The study attempts to develop a theory for the penetration of a wide range of solid materials by continuous high-velocity water jets. The theory is based on a control volume analysis to determine the hydrodynamic forces acting on the solid boundaries of the cutting slot. A Bingham model is used to describe the time-dependent stress-strain relationship of the solid material. The coupled fluid-solid mechanics equations are simplified to yield a closed-form solution in the form of a nondimensional cutting equation  
zdn=1σcρV122Cfπ
 
[1e(2Cf/π)·(ρV1/η)·(V1/u)]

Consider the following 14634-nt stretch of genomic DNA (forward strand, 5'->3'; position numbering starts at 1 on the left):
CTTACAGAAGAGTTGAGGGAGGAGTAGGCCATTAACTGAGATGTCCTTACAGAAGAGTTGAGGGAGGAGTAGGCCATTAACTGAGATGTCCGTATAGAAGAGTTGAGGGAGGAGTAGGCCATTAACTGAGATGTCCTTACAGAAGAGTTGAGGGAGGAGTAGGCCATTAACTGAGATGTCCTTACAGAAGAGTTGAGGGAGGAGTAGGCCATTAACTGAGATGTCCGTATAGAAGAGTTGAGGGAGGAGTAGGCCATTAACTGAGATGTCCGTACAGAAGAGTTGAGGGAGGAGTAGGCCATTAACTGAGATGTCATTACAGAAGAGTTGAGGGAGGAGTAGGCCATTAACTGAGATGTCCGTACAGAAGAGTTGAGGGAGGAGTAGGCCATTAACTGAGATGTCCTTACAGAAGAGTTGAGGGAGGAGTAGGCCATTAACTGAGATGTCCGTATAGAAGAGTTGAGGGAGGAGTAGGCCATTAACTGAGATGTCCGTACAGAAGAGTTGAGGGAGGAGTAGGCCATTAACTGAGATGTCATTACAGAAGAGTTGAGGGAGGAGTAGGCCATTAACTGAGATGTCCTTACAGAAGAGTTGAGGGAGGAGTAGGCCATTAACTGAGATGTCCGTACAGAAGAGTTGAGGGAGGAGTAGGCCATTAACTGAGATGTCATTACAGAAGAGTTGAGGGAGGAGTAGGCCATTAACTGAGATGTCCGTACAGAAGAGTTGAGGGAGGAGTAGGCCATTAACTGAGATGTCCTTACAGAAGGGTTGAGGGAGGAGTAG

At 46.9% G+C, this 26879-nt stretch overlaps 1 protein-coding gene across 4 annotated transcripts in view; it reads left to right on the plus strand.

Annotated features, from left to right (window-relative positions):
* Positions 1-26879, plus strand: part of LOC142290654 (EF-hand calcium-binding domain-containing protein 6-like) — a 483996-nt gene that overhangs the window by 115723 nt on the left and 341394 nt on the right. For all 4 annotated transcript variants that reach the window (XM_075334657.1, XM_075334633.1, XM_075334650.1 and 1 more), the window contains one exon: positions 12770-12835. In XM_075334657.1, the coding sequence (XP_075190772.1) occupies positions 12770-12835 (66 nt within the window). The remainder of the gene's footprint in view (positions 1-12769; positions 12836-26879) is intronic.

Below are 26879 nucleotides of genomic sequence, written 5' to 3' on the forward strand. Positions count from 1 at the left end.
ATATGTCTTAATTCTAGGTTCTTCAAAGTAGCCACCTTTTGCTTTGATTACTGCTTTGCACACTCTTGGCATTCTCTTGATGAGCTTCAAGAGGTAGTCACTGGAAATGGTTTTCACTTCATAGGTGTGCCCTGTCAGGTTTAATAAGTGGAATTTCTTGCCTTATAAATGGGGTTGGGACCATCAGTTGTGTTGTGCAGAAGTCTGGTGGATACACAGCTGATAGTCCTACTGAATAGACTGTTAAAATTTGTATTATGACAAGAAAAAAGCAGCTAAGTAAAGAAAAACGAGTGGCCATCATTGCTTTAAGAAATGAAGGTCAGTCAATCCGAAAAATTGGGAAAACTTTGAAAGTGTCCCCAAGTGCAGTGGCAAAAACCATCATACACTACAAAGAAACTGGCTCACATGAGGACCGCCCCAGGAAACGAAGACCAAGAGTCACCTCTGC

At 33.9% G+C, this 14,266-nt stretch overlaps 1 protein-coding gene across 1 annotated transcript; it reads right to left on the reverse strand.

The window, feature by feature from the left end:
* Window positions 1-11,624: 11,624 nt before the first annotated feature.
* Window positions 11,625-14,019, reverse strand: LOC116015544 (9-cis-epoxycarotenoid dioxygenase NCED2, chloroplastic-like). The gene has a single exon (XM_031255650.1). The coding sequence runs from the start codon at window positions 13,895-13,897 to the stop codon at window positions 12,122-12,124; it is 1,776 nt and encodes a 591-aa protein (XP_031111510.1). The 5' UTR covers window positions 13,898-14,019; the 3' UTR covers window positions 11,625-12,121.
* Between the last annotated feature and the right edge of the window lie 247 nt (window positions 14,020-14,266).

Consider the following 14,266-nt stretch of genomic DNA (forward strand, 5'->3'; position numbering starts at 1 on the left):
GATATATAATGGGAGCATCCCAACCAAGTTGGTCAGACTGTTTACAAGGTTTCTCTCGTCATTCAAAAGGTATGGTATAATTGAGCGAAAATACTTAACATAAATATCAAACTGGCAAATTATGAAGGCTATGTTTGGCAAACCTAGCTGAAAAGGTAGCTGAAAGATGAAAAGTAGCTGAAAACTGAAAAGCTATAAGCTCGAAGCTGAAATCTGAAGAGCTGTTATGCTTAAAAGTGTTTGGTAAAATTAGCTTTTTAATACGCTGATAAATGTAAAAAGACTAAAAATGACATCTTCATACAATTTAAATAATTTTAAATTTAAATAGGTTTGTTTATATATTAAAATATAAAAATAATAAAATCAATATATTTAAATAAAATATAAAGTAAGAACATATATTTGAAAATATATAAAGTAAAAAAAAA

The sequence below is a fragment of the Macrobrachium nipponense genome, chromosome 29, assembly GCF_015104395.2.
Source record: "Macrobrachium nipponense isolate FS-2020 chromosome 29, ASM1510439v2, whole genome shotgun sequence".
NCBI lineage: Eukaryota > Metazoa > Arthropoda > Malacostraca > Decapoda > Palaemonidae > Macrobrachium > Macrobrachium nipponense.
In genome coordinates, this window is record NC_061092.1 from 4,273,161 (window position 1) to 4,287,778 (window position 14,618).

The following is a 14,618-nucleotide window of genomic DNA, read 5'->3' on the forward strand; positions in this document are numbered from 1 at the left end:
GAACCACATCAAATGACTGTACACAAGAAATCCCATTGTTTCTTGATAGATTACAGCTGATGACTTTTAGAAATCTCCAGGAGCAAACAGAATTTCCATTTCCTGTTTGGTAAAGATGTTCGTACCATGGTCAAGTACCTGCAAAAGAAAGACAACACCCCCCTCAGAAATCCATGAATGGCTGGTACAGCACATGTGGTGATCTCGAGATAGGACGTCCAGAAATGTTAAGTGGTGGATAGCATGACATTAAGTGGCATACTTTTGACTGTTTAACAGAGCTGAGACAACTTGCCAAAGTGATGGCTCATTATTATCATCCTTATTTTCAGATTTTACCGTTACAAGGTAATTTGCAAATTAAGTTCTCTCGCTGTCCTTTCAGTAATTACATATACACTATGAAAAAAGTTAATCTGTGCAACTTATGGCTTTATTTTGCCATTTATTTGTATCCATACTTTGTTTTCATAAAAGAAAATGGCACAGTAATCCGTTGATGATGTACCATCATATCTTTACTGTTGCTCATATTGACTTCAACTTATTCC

which satisfies all the limiting conditions of practical cutting applications. Published experimental results from cutting tests with a wide range of fibrous, granular and crystalline material are used to obtain mean values of the friction (Cf) and damping coefficients (η) which are used with the compressive yield strength (σc) to characterize different materials. The theory presents a basis for developing more exact cutting equations by choosing the optimum rheological model for a particular material.
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